tragedy that could be invented by AFTER what I have said, I the wit of man. I have taken shall enter on the subject without some pains in a former paper to farther preface, and remark the se- show, that this kind of implex fable, veral defects which appear in the wherein the event is unhappy, is fable, the characters, the senti. more apt to affect an audience than ments, and the language of Mil- that of the first kind; notwithstand. ton's Paradise Loft; not doubting ing many excellent pieces among but the reader will pardon me, if I the Ancients, as well as most of allege at the same time whatever those which have been written of may be said for the extenuation of late years in our own country, are such defects. The first imperfection raised upon contrary plans. I maft which I shall obserye in the fable is, however own, that I think this that the event of it is unhappy. kind of fable, which is the moft

The fable of every poem is ac- perfect in tragedy, is not so proper cording to Aristotle's division either for an heroic poem. fimple or implex. It is called simple Milton seems to have been fenwhen there is no change of fortune fible of this imperfection in his in it, implex when the fortune of fable, and has therefore endevored the chief actor changes from bad to to cure it by several expedients; good, or from good to bad. The particularly by the mortification implex fable is thought the most which the great adversary of manperfect; I suppose, because it is kind meets with upon his return to more proper to stir up the passions the affembly of infernal Spirits, as of the reader, and to surprise him it is described in a beautiful paf. with a greater variety of accidents. fage of the tenth book; and like

The implex fable is therefore of wise by the vision, wherein Adam two kinds: In the first the chief at the close of the poem sees his actor makes his way through a long ofspring triumphing over his great series of dangers and difficulties, till enemy, and himself restored to a he arrives at honor and prosperity, happier Paradise than that from as we see in the story of Ulysses. In which he fell. the second, the chief actor in the There is another objection againft poem falls from some eminent pitch Milton's fable, which is indeed al. of honor and prosperity into mi- most the same with the former, tho sery and disgrace. Thus we see placed in a different light, namely,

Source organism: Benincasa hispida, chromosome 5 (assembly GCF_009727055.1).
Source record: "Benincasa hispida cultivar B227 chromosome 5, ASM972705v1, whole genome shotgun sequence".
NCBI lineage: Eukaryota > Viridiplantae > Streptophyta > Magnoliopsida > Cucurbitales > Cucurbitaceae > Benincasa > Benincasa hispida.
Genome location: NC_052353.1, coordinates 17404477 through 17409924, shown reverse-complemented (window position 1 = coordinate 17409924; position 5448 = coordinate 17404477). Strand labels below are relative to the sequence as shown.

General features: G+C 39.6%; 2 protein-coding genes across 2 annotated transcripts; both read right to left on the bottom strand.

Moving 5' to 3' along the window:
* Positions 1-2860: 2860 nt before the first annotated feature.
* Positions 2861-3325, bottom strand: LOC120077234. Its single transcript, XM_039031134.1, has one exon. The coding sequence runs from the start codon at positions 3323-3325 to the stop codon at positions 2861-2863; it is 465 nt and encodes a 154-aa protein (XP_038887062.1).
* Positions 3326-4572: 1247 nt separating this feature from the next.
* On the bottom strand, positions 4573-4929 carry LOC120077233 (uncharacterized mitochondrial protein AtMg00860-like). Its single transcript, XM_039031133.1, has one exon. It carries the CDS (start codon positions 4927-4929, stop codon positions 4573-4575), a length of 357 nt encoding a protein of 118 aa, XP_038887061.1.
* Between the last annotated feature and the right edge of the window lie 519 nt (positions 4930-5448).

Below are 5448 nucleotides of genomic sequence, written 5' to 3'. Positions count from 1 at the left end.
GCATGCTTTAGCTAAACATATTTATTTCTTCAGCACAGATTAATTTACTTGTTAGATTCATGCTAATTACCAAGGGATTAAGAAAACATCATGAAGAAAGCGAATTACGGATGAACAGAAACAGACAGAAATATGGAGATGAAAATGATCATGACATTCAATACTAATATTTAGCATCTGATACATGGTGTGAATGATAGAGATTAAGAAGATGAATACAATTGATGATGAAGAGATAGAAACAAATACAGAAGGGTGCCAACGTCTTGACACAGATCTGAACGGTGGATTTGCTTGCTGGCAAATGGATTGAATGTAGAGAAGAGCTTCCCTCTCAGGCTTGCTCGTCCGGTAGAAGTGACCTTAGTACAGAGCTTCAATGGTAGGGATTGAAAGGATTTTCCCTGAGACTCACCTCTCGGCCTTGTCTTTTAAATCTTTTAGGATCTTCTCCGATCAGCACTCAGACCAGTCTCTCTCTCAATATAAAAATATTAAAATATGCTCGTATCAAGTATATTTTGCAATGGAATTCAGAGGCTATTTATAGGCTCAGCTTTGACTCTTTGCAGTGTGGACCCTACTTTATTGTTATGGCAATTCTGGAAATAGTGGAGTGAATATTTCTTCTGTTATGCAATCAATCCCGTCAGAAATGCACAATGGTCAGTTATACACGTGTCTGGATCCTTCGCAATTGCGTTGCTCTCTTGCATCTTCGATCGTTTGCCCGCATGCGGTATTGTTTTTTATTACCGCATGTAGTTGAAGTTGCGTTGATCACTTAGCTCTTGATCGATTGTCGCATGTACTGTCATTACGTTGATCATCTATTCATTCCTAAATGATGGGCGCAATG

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That the hero in the Paradise Loft Aristotle, that the author of an heis unsuccessful, and by no means a roic poem should seldom speak match for his enemies. This gave himself, but throw as much of his occafion to Mr. Dryden's reflection, work as he can into the mouths of that the Devil was in reality Mil. those who are his principal actors. ton's hero. I think I have obviated Aristotle has given no reason for this objection in my first paper. The this precept ; but I presume it is Paradise Loft is an epic, or a nar- because the mind of the reader is rative poem, and he that looks for more awed and elevated when he an hero in it, searches for that hears Æneas or · Achilles speak, which Milton never intended; but than when Virgil or Homer talk in if he will needs fix the name of an their own persons. Besides that afhero upon any person in it, 'tis cer- suming the character of an eminent tainly the Messiah is the hero, both man is apt to fire the imagination, in the principal action, and in the and raise the ideas of the author. chief episodes. Paganism could Tully tells us, mentioning his dianot furnish out a real action for a logue of old age, in which Cato is fable greater than that of the Iliad the chief speaker, that upon a reor Æneid, and therefore an hea- view of it he was agreeably impothen could not form a higher no- fed 'upon, and fancied that it was tion of a poem than one of that Cato, and not he himself, who utkind which they call an heroic. tered his thoughts on that subject. Whether Milton's is not of a sub. If the reader would be at the limer nature I will not presume to pains to see how the story of the determin: It is sufficient that I Iliad and Æneid is delivered by fhow there is in the Paradise Loft those persons who act in it, he will all the greatness of plan, regula- be surprised to find how little in eirity of design, and masterly beau- ther of these poems proceeds from ties which we discover in Homer the authors. 'Milton has, in tho and Virgil.

general difpofition of his fable, I must in the next place observe, very finely observed this great rule; that Milton has interwoven in the insomuch, that there is scarce a texture of his fable some particu- third part of it which comes from lars which do not seem to have the poet; the rest is spoken either probability enough for an epic by Adam and Eve, or by some good poem, particularly in the actions or evil Spirit who is engaged either which he ascribes to Sin and Death, in their destruction or defense. and the picture which he draws of From what has been here obthe Limbo of Vanity, with other served, it appears, that digressions passages in the second book. Such are by no means to be allowed of allegories rather favor of the spirit in an epic poem. If the poet, even of Spenser and Ariofto, than of in the ordinary course of his nar. Homer and Virgil. St r ation, should speak as little as pos

In the structure of this poem he fible, he should certainly never let has likewise admitted of too many his narration Neep for the sake of digressions. It is finely observed by any reflections of his own. I have